Wednesday, September 27, 2006

Through the Looking Glass

“We learn from history that we learn nothing from history.”
–George Bernard Shaw

“See, the thing about the old days -- they the old days.”
-Slim Charles (from HBO’s The Wire.)

The University of Delaware will try and defend its home field this week when the top ranked team in the country comes to town, The University of New Hampshire Wildcats, and depending on how you look at it, Delaware will try to either reverse history, repeat it, or choose to forget it.

Back in 2000 Delaware was riding high. Ranked 2nd in the country coming into Week 9 of the season, everything had gone perfectly for the Hens as their 8-0 record reflected. They were coming off three impressive yet difficult wins at Richmond who was ranked 16th at the time, at William and Mary, and James Madison who was ranked 15th. The Hens featured one of their most potent offensive squads in years led by Matt Nagy and Jamin Elliot, and a hard-hitting intimidating defense featuring the likes of Brian McKenna, Bashawn Dixon, Mike Cecere, and Los Hermanos Pinckney.

New Hampshire wasn’t really even on their radar that year. Why should they be? The Cats were 5-3 losing three of their last four ballgames two of them to teams, James Madison and Richmond, who Delaware had just defeated. Besides, Delaware had history on its side. Sure New Hampshire had some success against Delaware in the late eighties and early nineties, but the Hens had won four in a row verses New Hampshire by a combined score of 114-49.

The 2000 game started out as expected with Delaware jumping out to an early advantage leading 21-3 at the half. Delaware padded its lead at the start of the second half on a 60-yard scoring strike from Nagy to Craig Cummings and on their next possession added a 40-yard field goal from Scott Collins, which seemingly iced it. The Hens led 31-3 midway through the 3rd Quarter as many fans started heading back out to the lots to celebrate. Those who left early missed a remarkable UNH comeback sparked by Quarterback Ryan Day’s 426 passing yards en route to a stunning 45-44 Overtime victory. The loss, Delaware’s only during the regular season, would cost the Hens a chance to grab the top seed in the I-AA Tourney which would go to Montana, and would force Delaware into the same bracket as defending national champion Georgia Southern who Delaware would have to face in the Semi-Finals where Delaware’s bid for a title that year would end.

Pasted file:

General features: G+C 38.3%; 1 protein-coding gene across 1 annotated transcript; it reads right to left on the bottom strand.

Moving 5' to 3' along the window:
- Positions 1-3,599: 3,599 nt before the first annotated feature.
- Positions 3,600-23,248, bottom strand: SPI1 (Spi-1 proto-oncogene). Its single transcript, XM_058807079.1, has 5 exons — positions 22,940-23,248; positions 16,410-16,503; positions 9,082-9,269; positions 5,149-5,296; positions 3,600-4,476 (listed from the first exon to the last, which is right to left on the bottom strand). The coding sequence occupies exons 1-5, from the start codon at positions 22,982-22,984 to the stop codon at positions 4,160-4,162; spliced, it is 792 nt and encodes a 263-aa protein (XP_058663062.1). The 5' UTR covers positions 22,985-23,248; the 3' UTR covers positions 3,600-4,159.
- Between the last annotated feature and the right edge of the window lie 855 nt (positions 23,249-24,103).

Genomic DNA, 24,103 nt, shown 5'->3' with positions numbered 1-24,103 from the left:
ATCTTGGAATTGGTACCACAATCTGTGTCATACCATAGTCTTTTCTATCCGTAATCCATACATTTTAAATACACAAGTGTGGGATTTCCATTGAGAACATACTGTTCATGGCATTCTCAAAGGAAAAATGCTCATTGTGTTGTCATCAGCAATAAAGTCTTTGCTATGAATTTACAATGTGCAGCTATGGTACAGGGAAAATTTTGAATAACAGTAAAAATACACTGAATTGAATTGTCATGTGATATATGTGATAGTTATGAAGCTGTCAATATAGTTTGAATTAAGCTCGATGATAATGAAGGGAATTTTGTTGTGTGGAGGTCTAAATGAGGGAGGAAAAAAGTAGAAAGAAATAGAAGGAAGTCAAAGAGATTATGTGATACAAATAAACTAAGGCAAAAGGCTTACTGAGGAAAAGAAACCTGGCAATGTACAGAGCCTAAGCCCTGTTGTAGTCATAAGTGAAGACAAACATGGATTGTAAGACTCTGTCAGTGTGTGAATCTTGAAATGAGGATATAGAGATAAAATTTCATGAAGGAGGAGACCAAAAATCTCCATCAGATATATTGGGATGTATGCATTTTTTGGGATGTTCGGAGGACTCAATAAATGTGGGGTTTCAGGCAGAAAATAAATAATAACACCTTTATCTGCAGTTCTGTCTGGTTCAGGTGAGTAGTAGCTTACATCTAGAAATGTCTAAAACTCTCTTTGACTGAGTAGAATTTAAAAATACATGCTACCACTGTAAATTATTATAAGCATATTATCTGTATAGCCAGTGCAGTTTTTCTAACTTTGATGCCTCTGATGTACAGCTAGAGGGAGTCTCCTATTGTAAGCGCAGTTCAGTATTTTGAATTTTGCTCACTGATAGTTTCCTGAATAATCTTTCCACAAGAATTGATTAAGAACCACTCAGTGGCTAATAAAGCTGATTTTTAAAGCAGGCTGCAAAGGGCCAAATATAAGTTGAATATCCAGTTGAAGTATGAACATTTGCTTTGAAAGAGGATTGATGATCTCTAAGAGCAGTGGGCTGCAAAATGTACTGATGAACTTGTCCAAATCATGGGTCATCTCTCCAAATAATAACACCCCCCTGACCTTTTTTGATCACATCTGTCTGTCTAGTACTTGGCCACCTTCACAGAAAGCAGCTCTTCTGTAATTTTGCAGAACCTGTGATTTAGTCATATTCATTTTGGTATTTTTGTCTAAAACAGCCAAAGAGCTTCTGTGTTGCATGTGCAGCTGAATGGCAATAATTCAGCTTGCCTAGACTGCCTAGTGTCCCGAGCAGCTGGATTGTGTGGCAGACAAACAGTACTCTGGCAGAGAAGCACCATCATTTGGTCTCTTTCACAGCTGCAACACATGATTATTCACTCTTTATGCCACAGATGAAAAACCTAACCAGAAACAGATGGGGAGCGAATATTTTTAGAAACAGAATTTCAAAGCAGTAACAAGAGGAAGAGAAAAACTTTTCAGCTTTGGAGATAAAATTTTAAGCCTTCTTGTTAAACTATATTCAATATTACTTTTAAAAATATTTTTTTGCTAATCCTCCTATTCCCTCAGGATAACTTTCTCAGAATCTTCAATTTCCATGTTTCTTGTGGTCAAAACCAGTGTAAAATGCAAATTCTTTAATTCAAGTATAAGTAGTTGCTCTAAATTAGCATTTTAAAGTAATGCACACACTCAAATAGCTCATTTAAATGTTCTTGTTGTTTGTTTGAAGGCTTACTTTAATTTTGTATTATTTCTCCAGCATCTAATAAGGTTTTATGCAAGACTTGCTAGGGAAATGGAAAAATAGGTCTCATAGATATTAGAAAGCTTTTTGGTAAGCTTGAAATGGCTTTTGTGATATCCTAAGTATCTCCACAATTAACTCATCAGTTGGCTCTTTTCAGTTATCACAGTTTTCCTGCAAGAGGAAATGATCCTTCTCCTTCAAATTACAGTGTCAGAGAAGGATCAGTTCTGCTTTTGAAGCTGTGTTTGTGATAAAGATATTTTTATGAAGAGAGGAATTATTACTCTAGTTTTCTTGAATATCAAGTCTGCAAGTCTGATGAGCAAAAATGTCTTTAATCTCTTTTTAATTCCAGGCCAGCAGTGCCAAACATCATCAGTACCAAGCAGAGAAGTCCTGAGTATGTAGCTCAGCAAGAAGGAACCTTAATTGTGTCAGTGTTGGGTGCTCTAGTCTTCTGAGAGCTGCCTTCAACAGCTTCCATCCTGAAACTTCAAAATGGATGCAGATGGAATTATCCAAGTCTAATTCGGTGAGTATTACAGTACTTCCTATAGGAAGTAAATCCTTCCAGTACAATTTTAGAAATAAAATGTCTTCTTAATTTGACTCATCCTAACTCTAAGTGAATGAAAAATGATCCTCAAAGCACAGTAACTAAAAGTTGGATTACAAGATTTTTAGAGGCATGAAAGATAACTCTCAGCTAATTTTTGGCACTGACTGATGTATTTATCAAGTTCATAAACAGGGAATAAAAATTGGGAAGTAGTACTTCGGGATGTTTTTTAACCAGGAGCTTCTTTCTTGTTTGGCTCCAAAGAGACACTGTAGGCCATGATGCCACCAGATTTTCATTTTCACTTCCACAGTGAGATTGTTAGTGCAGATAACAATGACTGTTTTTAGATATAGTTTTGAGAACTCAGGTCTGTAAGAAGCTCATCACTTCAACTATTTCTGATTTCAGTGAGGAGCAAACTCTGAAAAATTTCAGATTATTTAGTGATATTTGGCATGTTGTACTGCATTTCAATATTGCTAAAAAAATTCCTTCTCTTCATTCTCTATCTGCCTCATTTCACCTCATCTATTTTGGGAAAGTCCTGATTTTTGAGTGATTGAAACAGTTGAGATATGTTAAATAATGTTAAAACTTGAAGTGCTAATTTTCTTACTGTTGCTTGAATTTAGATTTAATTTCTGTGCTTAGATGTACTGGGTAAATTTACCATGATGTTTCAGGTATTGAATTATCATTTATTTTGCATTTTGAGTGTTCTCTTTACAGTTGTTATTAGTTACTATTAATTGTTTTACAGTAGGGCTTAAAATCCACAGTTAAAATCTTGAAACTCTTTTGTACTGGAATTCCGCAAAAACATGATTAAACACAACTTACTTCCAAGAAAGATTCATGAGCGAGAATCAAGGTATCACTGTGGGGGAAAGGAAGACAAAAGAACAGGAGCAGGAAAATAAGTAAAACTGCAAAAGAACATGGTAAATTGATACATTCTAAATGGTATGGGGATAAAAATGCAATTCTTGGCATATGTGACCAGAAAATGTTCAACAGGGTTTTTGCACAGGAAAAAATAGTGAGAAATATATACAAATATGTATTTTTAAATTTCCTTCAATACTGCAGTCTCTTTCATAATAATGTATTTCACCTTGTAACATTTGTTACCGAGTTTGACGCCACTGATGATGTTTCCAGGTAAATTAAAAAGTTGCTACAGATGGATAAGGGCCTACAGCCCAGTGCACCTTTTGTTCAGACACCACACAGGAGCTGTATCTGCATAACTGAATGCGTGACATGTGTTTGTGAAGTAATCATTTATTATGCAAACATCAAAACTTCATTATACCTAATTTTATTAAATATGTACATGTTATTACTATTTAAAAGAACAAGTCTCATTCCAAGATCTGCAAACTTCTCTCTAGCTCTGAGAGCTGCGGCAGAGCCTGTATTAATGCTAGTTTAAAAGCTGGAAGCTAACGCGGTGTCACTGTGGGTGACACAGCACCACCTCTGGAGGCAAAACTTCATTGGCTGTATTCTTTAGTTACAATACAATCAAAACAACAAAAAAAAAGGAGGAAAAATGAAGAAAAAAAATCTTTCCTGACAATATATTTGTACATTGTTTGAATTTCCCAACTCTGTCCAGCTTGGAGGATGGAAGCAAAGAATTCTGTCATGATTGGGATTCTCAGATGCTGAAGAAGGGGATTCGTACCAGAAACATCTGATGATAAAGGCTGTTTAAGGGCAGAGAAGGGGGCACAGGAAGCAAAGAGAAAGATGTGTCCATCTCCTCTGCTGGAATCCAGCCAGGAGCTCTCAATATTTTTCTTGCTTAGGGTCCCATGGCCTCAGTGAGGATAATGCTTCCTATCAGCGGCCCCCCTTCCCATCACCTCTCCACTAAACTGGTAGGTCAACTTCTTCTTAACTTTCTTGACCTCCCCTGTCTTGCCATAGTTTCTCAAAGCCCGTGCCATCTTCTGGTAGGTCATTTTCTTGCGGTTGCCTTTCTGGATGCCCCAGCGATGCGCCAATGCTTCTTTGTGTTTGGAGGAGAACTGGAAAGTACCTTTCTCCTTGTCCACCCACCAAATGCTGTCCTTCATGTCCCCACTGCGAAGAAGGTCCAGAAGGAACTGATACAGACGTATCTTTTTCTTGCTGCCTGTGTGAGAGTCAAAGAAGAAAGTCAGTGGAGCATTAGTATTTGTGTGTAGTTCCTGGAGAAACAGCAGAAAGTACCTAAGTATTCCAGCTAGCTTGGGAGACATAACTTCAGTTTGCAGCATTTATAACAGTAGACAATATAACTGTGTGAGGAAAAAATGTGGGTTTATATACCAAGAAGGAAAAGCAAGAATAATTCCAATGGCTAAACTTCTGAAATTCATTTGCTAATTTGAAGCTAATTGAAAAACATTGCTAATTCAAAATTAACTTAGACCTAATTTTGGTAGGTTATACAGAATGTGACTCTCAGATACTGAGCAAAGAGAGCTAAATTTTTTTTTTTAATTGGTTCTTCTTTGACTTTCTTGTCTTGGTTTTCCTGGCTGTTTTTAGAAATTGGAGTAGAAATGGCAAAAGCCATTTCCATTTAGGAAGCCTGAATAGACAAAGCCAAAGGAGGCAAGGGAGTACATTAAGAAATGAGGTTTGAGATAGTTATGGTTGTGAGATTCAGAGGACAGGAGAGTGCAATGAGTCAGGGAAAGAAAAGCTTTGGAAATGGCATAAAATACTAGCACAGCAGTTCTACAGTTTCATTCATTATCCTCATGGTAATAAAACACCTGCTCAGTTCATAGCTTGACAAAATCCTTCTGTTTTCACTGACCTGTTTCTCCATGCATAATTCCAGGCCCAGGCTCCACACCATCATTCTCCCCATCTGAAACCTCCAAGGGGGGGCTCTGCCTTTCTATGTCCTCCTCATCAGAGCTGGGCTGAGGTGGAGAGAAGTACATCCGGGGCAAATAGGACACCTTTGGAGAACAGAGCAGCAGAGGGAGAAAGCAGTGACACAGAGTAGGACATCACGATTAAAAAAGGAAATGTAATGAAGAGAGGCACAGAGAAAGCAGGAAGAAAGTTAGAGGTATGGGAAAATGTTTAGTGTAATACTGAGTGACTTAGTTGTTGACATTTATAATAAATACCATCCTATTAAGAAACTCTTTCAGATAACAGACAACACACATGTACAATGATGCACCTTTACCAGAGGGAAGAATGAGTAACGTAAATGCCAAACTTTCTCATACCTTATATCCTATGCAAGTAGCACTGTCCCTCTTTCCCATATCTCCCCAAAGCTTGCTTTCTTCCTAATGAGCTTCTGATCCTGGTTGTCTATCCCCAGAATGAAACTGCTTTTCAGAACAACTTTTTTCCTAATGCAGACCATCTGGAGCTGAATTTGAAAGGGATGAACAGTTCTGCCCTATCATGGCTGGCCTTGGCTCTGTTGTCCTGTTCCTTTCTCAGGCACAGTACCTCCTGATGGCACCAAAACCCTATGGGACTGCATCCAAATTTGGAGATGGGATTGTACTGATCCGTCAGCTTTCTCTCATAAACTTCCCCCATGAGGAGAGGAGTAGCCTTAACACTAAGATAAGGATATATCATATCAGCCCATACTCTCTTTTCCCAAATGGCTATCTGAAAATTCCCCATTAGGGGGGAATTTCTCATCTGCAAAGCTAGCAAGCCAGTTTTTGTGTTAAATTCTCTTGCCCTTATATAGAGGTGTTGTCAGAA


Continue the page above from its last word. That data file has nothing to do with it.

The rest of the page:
“There is no way they are going to lose to NEW HAMPSHIRE,” WRDX play-by-play man Mike Corey told me prior to the start of the 2004 season, “not again”. The Hens were opening up the 2004 campaign as the defending national champs and the top-ranked team in the land, and New Hampshire was, well, New Hampshire. No way, indeed.

Mr. Corey was obviously no student of history because lose Delaware did and once again in stunning fashion.

Before the start of the season opener that year no had ever heard of New Hampshire Quarterback Ricky Santos except maybe Mr. and Mrs. Santos and I am not even so sure about that. Santos was so deep on the UNH depth chart that he practically had to leap frog over Five Guys Named Moe just to get to the number two spot. Mike Granieri, a three-year starter and widely considered to be one of the top quarterbacks in the league, blew out his knee and his career midway through the second quarter of the game. Hasan Noble, the second-stringer, was also injured which left second year head coach Sean McDonnell little choice but to reach down his bench for an untested Santos. I remember the panic in the press box that night at Delaware Stadium as everyone was scrambling to try and figure out who the heck was playing QB for UNH since Santos’ name was no where to be found in any of the game notes or in the UNH Media Guide.

Unfortunately for Delaware fans we learned a lot about Ricky Santos that night as he came in and coolly completed 10 of 11 passes including a 44-yard touchdown dagger to then Sophomore David Ball leading the Wildcats to a fourth quarter come from behind 24-21 win at Delaware Stadium. Proving it was no fluke, Santos, the following week, threw five touchdown passes at Rutgers, and the legend was born.

Which brings us to Week 4 of the 2006 season, and how the tables have turned. It is New Hampshire that is riding high coming into this match-up at Delaware Stadium. It is New Hampshire that is ranked Number One in the polls. It is New Hampshire Quarterback Ricky Santos, now a Junior, that is poised to become one of the great I-AA players of all-time. It is New Hampshire Receiver David Ball, now a Senior, that will this week likely break Jerry Rice’s I-AA record of 50 career touchdown catches.

Yes, the tables have indeed turned because this year it is Delaware that is coming into this game with an unheralded squad which is young, thin at many positions, banged up and un-proven.

Will Delaware learn from the lessons of the recent past and come out ready to play unlike the Albany game two weeks ago? Will history repeat itself and once again let the underdog prevail in this series? The difference of course this year is that the underdog on their own field is Delaware. How will the Hens react under the lights against a veteran team that clearly is ready for primetime?

I can’t wait to find out.

Bill Komissaroff

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